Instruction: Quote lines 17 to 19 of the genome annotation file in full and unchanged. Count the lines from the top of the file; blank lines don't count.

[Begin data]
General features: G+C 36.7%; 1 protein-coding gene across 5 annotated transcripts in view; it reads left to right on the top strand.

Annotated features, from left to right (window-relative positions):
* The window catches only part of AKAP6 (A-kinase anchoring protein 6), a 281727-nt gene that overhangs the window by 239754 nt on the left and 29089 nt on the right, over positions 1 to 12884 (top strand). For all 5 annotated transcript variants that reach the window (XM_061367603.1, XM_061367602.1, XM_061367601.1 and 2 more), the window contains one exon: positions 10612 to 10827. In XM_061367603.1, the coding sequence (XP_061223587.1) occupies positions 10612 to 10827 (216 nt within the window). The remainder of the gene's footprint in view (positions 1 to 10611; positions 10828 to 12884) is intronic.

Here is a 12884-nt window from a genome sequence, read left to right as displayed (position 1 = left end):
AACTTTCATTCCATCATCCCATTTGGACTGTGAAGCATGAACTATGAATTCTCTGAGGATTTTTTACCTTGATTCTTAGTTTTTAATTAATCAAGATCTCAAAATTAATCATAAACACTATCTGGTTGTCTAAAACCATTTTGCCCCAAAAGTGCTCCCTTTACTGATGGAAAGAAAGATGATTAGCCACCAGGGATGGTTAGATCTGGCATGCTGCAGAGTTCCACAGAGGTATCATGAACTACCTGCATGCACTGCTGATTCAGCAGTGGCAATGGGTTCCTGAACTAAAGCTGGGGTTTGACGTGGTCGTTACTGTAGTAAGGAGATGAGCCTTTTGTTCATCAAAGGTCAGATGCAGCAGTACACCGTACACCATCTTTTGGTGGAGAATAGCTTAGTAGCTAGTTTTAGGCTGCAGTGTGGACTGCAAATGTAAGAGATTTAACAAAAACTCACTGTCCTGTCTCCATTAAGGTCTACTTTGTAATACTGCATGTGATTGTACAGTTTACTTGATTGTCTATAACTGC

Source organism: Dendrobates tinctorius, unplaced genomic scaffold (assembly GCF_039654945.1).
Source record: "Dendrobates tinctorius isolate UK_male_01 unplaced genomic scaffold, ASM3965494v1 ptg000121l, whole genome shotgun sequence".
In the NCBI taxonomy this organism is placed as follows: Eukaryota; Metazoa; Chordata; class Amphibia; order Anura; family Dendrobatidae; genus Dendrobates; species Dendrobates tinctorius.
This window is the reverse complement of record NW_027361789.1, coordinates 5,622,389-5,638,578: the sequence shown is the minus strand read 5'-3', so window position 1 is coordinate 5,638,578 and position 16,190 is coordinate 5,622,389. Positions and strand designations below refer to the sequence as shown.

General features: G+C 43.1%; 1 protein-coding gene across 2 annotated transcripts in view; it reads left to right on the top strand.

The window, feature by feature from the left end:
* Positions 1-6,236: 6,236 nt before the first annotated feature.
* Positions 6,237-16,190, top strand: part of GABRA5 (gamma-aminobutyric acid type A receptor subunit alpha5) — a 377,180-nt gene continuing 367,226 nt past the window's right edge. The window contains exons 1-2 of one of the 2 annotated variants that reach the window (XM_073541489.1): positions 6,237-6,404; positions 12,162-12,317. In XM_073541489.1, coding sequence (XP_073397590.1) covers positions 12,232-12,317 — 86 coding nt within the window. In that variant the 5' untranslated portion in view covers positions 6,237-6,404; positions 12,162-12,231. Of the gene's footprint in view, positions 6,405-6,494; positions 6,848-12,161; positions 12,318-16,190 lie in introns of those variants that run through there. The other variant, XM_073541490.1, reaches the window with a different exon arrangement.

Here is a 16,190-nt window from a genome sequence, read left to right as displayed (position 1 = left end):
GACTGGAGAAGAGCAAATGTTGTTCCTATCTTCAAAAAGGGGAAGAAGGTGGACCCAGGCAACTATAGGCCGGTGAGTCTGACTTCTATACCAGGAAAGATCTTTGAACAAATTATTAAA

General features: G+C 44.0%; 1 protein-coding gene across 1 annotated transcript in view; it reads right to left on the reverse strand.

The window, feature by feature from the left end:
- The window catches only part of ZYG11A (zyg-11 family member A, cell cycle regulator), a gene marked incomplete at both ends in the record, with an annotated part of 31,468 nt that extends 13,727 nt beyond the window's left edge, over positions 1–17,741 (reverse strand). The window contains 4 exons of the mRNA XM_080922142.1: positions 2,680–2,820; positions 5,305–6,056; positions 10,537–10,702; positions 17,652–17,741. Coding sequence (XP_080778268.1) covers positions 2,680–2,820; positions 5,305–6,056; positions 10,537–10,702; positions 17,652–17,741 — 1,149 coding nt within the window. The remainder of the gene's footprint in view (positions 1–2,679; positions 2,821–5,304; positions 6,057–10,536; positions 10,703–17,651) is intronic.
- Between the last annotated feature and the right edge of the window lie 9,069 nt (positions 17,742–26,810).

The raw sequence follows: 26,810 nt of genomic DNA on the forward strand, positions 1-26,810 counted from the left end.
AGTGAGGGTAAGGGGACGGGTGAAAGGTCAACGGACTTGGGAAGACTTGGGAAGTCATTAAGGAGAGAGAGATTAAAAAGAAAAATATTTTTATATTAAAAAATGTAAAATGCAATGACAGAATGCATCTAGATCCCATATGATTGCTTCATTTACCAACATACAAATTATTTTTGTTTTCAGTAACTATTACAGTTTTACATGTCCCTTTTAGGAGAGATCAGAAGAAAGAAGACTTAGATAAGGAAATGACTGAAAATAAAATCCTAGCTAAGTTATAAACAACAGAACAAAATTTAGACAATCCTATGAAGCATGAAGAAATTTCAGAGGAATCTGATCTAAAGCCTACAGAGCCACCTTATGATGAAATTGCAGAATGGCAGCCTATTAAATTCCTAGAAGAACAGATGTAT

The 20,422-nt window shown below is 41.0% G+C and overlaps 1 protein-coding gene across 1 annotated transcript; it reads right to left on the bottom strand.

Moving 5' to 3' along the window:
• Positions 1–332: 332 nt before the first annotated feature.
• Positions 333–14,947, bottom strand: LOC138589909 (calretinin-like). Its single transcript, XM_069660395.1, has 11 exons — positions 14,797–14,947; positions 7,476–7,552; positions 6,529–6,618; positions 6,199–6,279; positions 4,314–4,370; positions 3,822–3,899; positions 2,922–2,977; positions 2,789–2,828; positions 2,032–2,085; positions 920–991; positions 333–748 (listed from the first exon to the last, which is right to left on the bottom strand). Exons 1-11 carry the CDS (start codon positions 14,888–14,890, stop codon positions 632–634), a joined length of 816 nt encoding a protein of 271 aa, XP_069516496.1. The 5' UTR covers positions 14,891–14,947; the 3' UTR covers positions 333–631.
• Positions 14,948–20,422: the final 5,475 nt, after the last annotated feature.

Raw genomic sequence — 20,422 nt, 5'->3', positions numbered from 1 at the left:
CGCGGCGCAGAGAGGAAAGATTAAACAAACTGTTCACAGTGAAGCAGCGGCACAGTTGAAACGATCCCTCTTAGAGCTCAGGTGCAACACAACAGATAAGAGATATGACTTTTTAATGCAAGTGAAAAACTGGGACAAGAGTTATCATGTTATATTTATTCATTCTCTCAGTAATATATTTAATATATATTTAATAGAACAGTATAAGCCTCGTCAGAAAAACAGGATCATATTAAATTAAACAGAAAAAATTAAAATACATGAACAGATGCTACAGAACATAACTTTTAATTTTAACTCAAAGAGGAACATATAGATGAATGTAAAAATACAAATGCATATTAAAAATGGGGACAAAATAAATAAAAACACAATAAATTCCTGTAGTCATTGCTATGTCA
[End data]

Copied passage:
The window, feature by feature from the left end:
- The window catches only part of ZYG11A (zyg-11 family member A, cell cycle regulator), a gene marked incomplete at both ends in the record, with an annotated part of 31,468 nt that extends 13,727 nt beyond the window's left edge, over positions 1–17,741 (reverse strand). The window contains 4 exons of the mRNA XM_080922142.1: positions 2,680–2,820; positions 5,305–6,056; positions 10,537–10,702; positions 17,652–17,741. Coding sequence (XP_080778268.1) covers positions 2,680–2,820; positions 5,305–6,056; positions 10,537–10,702; positions 17,652–17,741 — 1,149 coding nt within the window. The remainder of the gene's footprint in view (positions 1–2,679; positions 2,821–5,304; positions 6,057–10,536; positions 10,703–17,651) is intronic.
- Between the last annotated feature and the right edge of the window lie 9,069 nt (positions 17,742–26,810).